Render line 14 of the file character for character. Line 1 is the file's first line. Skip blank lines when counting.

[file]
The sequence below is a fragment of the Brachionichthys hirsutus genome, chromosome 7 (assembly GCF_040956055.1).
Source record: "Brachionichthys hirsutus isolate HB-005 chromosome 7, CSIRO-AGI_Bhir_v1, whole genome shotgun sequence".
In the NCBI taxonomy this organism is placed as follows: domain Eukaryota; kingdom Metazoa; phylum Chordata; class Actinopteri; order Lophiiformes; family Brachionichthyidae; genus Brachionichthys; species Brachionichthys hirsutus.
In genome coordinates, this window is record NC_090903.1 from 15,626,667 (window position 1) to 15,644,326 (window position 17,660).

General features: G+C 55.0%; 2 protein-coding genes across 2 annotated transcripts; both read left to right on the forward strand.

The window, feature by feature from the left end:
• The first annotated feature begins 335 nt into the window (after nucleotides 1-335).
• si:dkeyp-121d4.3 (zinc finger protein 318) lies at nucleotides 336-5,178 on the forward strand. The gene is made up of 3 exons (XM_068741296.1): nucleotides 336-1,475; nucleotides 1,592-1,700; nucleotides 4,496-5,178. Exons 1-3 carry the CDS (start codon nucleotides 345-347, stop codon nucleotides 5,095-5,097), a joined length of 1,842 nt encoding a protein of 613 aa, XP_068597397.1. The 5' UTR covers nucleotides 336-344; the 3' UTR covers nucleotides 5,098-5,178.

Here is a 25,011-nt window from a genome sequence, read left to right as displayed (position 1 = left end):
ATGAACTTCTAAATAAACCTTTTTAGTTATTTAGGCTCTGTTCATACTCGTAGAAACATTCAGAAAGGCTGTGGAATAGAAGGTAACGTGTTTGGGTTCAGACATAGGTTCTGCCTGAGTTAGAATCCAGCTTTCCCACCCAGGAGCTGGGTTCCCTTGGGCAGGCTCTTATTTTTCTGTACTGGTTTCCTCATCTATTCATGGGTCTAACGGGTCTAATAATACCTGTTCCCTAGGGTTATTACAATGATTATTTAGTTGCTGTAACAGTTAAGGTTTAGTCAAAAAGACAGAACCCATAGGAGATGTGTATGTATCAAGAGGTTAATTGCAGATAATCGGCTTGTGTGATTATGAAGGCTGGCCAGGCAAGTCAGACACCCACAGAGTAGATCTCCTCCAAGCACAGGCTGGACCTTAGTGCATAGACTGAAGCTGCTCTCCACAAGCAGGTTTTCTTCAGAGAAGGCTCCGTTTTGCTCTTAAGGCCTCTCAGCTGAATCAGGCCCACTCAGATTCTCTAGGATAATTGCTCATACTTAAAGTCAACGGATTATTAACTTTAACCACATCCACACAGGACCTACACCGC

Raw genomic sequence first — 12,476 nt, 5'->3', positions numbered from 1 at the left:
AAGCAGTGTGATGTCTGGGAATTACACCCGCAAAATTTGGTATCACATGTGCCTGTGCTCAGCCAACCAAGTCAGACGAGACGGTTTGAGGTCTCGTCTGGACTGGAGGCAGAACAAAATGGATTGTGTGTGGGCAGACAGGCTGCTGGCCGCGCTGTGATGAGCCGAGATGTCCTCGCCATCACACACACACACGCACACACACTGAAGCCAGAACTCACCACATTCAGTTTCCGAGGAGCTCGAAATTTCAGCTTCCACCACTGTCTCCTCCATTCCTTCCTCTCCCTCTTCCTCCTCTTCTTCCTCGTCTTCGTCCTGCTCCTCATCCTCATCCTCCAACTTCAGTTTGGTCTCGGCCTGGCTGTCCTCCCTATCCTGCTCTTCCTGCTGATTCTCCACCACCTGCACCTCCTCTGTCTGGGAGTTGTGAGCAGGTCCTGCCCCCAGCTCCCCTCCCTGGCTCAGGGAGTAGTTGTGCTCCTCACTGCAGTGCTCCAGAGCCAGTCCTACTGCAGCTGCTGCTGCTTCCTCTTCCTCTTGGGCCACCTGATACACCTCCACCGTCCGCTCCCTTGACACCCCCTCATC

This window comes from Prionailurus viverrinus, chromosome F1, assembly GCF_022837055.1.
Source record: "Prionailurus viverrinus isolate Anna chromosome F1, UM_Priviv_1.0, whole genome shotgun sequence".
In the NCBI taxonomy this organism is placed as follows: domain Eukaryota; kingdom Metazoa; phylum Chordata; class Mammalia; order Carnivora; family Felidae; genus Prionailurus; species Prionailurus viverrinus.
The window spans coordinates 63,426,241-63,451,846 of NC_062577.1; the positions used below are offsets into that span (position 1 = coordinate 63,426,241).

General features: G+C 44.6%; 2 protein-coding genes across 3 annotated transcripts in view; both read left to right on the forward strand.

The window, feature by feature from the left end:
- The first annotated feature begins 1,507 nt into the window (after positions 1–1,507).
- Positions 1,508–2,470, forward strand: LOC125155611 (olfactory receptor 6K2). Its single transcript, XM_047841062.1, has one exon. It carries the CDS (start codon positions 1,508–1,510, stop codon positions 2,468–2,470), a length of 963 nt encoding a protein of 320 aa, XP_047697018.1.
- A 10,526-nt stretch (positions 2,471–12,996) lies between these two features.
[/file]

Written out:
Source record: "Prionailurus viverrinus isolate Anna chromosome F1, UM_Priviv_1.0, whole genome shotgun sequence".